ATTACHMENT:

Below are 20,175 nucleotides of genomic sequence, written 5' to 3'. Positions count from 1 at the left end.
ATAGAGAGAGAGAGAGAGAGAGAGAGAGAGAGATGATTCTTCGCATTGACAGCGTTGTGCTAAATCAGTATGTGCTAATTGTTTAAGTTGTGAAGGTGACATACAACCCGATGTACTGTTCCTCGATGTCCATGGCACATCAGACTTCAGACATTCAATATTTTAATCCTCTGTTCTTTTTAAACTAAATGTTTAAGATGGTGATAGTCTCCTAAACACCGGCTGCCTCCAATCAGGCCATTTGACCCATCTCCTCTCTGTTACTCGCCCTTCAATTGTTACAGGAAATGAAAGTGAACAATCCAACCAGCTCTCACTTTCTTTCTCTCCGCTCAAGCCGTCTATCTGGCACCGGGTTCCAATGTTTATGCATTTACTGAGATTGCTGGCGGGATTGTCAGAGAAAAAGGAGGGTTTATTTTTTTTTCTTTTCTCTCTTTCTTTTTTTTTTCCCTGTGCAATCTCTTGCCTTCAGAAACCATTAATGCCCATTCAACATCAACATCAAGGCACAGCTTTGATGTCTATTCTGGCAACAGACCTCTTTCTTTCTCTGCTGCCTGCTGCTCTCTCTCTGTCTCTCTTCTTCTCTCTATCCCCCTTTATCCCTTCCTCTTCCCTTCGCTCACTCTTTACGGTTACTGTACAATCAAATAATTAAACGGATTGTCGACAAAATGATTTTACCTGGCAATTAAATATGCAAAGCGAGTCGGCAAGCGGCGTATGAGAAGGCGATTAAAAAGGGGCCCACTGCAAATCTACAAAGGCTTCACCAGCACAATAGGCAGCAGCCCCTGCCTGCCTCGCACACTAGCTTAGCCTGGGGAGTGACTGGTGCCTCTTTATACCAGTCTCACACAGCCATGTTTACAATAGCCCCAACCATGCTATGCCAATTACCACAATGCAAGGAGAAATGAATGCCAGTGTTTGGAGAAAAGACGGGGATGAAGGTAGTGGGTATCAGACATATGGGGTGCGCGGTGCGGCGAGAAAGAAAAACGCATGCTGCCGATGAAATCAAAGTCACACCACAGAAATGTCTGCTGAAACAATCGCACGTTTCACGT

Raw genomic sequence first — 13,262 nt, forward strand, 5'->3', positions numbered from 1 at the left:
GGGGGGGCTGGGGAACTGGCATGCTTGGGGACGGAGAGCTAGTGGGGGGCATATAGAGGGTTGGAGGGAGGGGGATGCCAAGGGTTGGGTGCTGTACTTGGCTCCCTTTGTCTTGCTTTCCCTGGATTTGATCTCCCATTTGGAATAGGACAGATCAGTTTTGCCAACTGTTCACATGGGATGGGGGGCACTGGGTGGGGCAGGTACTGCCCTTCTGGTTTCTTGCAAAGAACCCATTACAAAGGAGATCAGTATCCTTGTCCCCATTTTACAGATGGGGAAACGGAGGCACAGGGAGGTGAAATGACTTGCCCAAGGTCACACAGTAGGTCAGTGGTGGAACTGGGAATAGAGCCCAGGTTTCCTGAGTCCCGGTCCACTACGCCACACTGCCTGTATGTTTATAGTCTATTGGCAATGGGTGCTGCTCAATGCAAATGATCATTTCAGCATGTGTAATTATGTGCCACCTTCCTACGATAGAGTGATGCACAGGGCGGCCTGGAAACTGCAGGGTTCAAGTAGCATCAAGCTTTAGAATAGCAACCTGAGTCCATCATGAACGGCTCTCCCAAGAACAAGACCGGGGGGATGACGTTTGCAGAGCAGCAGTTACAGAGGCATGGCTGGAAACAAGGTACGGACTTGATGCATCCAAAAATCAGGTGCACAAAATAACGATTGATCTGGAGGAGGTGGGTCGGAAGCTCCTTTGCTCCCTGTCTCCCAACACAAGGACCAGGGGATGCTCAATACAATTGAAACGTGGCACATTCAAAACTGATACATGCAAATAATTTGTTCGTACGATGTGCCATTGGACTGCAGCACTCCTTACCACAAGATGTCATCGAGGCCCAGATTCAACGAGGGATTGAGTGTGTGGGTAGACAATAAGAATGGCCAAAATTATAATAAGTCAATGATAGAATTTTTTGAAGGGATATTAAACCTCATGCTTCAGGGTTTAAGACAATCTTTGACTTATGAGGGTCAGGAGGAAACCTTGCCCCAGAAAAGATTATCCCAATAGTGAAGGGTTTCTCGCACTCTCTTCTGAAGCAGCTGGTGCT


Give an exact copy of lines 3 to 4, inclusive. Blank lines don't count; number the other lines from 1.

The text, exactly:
Raw genomic sequence first — 13,262 nt, forward strand, 5'->3', positions numbered from 1 at the left:
GGGGGGGCTGGGGAACTGGCATGCTTGGGGACGGAGAGCTAGTGGGGGGCATATAGAGGGTTGGAGGGAGGGGGATGCCAAGGGTTGGGTGCTGTACTTGGCTCCCTTTGTCTTGCTTTCCCTGGATTTGATCTCCCATTTGGAATAGGACAGATCAGTTTTGCCAACTGTTCACATGGGATGGGGGGCACTGGGTGGGGCAGGTACTGCCCTTCTGGTTTCTTGCAAAGAACCCATTACAAAGGAGATCAGTATCCTTGTCCCCATTTTACAGATGGGGAAACGGAGGCACAGGGAGGTGAAATGACTTGCCCAAGGTCACACAGTAGGTCAGTGGTGGAACTGGGAATAGAGCCCAGGTTTCCTGAGTCCCGGTCCACTACGCCACACTGCCTGTATGTTTATAGTCTATTGGCAATGGGTGCTGCTCAATGCAAATGATCATTTCAGCATGTGTAATTATGTGCCACCTTCCTACGATAGAGTGATGCACAGGGCGGCCTGGAAACTGCAGGGTTCAAGTAGCATCAAGCTTTAGAATAGCAACCTGAGTCCATCATGAACGGCTCTCCCAAGAACAAGACCGGGGGGATGACGTTTGCAGAGCAGCAGTTACAGAGGCATGGCTGGAAACAAGGTACGGACTTGATGCATCCAAAAATCAGGTGCACAAAATAACGATTGATCTGGAGGAGGTGGGTCGGAAGCTCCTTTGCTCCCTGTCTCCCAACACAAGGACCAGGGGATGCTCAATACAATTGAAACGTGGCACATTCAAAACTGATACATGCAAATAATTTGTTCGTACGATGTGCCATTGGACTGCAGCACTCCTTACCACAAGATGTCATCGAGGCCCAGATTCAACGAGGGATTGAGTGTGTGGGTAGACAATAAGAATGGCCAAAATTATAATAAGTCAATGATAGAATTTTTTGAAGGGATATTAAACCTCATGCTTCAGGGTTTAAGACAATCTTTGACTTATGAGGGTCAGGAGGAAACCTTGCCCCAGAAAAGATTATCCCAATAGTGAAGGGTTTCTCGCACTCTCTTCTGAAGCAGCTGGTGCT